To be fair, the seeds of that movement were already in place. They were just waiting for the right rain to come along and grow them into gold. That came in the form of scalpers. The more gimmicks scalpers could find to buy up as many choice tickets to a hit as possible, that they could resell at astronomical prices, the more it rankled the producers. And rightly so. Eventually, the rationale (and perceived solution) became for the producers to compete with the scalpers by going them one better. They did it essentially by charging similarly stratospheric prices for their tickets at their own box office.
Why let the scalpers have all the fun?
Not only did this decision co-opt an objectionable practice, it also papered it over with palliatives such as ticket “lotteries,” NPR giveaways (a sweetener for purchasing NPR subscriptions) and other gimmicks and prizes. Instead of feeling tricked, an obsessed and eager public was (and is) made to feel lucky for spending countless hours and considerable effort on such stratagems, trying to win or earn an affordable ticket, when it should have felt insulted and humiliated.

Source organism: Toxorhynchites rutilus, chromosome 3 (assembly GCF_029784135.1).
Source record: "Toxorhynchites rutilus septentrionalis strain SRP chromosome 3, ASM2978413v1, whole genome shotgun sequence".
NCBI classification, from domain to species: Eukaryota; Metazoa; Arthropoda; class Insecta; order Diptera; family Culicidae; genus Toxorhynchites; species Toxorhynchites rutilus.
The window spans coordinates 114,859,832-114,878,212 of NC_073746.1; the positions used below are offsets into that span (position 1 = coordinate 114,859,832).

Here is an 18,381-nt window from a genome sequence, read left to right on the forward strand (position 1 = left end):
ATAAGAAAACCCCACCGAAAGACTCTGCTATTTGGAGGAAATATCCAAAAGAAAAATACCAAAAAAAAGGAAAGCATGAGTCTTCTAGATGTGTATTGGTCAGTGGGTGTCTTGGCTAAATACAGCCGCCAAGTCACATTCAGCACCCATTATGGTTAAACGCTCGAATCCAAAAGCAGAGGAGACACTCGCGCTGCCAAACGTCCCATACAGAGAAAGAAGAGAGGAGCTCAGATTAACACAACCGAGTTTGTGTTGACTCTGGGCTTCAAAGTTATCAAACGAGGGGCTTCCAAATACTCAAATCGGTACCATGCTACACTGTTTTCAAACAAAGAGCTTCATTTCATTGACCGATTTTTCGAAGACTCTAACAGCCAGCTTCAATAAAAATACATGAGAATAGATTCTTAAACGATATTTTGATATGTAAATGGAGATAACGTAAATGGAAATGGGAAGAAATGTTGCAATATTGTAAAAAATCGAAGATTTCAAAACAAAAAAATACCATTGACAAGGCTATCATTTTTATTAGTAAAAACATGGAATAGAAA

Because of Covid-19 and the months of forced closure endured by all theatres, Hamilton has remained the most blatant, though by no means the only assault on our wallets. To be clear, I am not measuring that cost against the quality of Hamilton since I have deliberately not seen it on stage. I have the cast album and have watched the filmed version of the Broadway production on Disney+. These comments are not a review nor any kind of artistic assessment of Hamilton or any other show. My argument is with the grotesque amount of dollars charged for something that remains of totally arbitrary value.